Tuesday 9 September 2014

Back to black and back to the Pennines

Raining stair rods over recent Pennine snows
Black and white mixed media on heavy duty cartridge paper
14.5 x 14.5 inches
Framed in black stained ash bespoke frame behind glass, mounted with deckled edge showing to all 4 sides

In my last post I mentioned how strong, compelling and appealing a black and white image can be. The focus of a black and white painting, drawing or image is realistically in tone and line and combinations of both.

Black and white tone allows you to express in an instant what colour takes a much longer process to visually express. Thus, when working with colour, my work takes on a different meaning or perhaps a different focus - mainly texture, 'colour' itself and light. 

For black and white drawing and painting the essence is upon the ambiance - the landscape a a whole. There is no hiding! As they say, 'it's there in black and white,' cut down to the essential ingredients - pure.

First snows of winter in the high Pennines
Black and white mixed media on 'Arches' 140lb (300gsm) Rough 100% rag contet watercolour paper
22 x 16 inches
Framed in black stained ash bespoke frame behind glass, mounted with deckled edge showing to all 4 sides

The same can be said for photography in many instances with many landscapes that persuade the artisan photographer to convert or think in terms of black and white and in so doing often such images say 'more' and make a stronger statement than introducing colour into the frame or composition. 

However, colour has it's moments too (for reasons explained) for photography and painting but as a parallel photographers and artists working with black and white have to work harder to evoke the essence of the scene since colour can be so easily distracting and black and white, as stated - pure.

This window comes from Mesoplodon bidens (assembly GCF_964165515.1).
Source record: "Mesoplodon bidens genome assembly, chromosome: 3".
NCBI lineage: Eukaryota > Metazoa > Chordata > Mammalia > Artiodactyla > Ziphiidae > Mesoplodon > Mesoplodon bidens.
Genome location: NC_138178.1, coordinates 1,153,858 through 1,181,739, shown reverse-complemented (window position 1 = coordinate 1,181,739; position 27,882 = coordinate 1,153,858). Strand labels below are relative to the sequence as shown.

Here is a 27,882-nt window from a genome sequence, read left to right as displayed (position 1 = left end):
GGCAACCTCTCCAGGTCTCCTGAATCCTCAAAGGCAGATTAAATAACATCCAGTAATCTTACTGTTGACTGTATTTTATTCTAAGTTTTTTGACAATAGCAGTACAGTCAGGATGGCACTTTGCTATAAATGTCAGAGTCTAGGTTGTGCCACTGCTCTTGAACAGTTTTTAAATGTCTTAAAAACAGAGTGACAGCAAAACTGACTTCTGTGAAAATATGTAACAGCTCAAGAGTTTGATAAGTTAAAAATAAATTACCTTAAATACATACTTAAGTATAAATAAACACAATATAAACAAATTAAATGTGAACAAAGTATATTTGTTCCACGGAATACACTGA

Deep in the Pennines, on the high moors the landscape can appear 'flat' - void of interest in terms of colour. convert to black and white or think as an artist in terms of black and white and this upland world takes on a new meaning! 

The harshness of the environment with the abandoned homes and upland farmsteads disappearing into the landscape with the collapsing walls doing the same, broken and strung out along a much forgotten landscape makes you think in terms of line. Twisted and bent trees which struggle for survival in the thin soil agains constant high winds, their rough and ragged shapes against the skyline - thoughts of line again. 

Hills that appear and disappear in upland mists over soft tussock grass high amongst the abandoned land -  one can only think of tone, simple and pure as different shades of grey.

With thoughts and direction such as these I tread the upland moors with a great northern photographer Richard Littlewood who is a fantastic artisan who uses his camera to paint with the light and extract the pure raw essence from the landscape he knows so well close to his home town of Huddersfield. You only has to look at his portfolio to understand his empathy with his subject.

The landscape in these upland reaches appeals to us both in very similar ways - Richard with his camera and me with my sketchbook and pastels.

We return again mid September. I'm really looking forward to that!


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